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12 December 2013 1:00 pm ,
Vol. 342 ,
Recent results from the Curiosity Mars rover have helped scientists formulate a plan for the next phase of its mission...
A new, remarkably powerful drug that cripples the hepatitis C virus (HCV) came to market last week, but it sells for $...
In pretoothbrush populations, gumlines would often be marred by a thick, visible crust of calcium phosphate, food...
Evolutionary biologists have long studied how the Mexican tetra, a drab fish that lives in rivers and creeks but has...
Victorian astronomers spent countless hours laboriously charting the positions of stars in the sky. Such sky mapping,...
In an ambitious project to study 1000 years of sickness and health, researchers are excavating the graveyard of the now...
Stefan Behnisch has won awards for designing science labs and other buildings that are smart, sustainable, and...
The iconic 125-year-old Lick Observatory on Mount Hamilton near San Jose, California, is facing the threat of closure...
- 12 December 2013 1:00 pm , Vol. 342 , #6164
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Bacchus Knows Best: Cancer Drug in Grapes?
9 January 1997 7:45 pm
A battery of lab tests has indicated that a chemical found in grapes and other fruits and vegetables is a potential antitumor agent. But experts caution that the compound, described in a Report in tomorrow's issue of Science, is at least 2 years away from testing in humans, and the early results don't justify more trips to the wine rack.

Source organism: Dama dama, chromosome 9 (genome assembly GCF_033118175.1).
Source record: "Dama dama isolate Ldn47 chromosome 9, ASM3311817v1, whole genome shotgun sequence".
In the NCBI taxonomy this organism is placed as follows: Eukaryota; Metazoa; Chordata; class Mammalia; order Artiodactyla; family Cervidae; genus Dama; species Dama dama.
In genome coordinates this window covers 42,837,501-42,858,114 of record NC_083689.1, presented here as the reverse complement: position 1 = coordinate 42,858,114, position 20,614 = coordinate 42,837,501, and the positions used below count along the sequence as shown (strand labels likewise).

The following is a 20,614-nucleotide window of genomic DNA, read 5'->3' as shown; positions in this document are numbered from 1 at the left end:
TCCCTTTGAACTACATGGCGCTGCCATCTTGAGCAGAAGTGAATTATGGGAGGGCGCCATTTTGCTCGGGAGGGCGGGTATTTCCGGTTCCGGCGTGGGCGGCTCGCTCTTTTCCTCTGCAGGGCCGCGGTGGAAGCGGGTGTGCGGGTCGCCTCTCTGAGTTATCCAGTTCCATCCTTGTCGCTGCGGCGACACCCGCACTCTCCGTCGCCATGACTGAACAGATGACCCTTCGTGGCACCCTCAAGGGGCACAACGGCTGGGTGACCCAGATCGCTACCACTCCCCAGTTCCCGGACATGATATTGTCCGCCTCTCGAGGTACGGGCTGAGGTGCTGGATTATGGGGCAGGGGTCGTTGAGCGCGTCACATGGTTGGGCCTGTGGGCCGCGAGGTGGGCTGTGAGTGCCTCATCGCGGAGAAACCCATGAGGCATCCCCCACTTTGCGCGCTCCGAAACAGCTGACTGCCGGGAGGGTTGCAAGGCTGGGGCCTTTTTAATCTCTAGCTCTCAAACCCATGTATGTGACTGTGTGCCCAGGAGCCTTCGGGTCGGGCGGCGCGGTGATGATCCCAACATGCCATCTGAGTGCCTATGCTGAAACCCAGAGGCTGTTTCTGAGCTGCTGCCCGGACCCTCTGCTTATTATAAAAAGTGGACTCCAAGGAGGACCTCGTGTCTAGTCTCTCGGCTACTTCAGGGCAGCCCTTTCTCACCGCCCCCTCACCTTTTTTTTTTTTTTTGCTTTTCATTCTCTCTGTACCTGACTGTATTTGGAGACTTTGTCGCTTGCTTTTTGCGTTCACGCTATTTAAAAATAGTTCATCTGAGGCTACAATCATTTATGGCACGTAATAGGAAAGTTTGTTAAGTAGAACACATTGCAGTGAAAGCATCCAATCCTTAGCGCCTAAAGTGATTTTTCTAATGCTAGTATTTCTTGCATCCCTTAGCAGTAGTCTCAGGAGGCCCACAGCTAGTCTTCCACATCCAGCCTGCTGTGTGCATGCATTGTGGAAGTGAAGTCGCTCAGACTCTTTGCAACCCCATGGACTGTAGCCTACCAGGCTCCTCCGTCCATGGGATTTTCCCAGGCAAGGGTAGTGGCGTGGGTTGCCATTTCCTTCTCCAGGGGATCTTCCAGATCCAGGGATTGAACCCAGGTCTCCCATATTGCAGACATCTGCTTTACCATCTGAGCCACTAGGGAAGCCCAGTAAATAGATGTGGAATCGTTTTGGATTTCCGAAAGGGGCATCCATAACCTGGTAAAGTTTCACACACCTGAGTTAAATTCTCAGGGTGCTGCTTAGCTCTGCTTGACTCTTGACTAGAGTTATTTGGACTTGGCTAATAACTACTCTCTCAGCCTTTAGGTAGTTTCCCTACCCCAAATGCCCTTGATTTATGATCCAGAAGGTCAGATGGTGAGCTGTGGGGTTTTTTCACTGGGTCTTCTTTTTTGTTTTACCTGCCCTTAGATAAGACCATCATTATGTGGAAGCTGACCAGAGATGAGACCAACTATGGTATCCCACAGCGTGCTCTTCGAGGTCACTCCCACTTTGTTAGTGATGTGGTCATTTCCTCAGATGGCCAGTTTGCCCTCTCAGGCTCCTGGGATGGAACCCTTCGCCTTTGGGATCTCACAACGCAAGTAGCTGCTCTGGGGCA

Medicinal chemist John Pezzuto and colleagues at the University of Illinois, Chicago, weren't expecting to enhance the image of red wine when they began their study. His team was one of several that a few years ago began testing some 1000 plant extracts from around the world for the presence of potential antitumor agents. Their main assay pinpointed extracts that inhibit an enzyme called cyclooxygenase-1, a cog in the body's inflammatory response. Explains Pezzuto, "Anti-inflammatory agents tend to be good antitumor compounds."
> The team whittled these 1000 extracts down to three that seemed especially promising. The most potent came from the roots of Peru's Cassia quinquangulata tree, extracts of which are used in folk medicine to treat fever. Further experiments homed in on a constituent of the extract called resveratrol, a compound produced in some plants when they are under stress or attack from a pathogen. The compound did well in antitumor tests. Besides inhibiting cyclooxygenase, it impeded DNA mutations in Salmonella bacteria, increased activity of a mouse liver enzyme that detoxifies carcinogens, inhibited precancer lesions in mouse mammary cells, and thwarted growth of skin tumors on mice exposed to a potent skin carcinogen.
Resveratrol is particularly attractive as a candidate anticancer drug because it's easily obtained: The chemical is abundant in grape skin and has been found in at least 70 other plant species, including peanuts and mulberries. But experts caution that the compound has a long road ahead before a pharmacy debut. "This is a good lead, but it's early on," says Peter Greenwald, director of the National Cancer Institute's Cancer Prevention and Control division. Greenwald adds that resveratrol faces at least 2 years of further animal tests and safety tests before it's considered for a human cancer prevention trial: "We're certainly far from saying 'Drink a lot of red wine.' "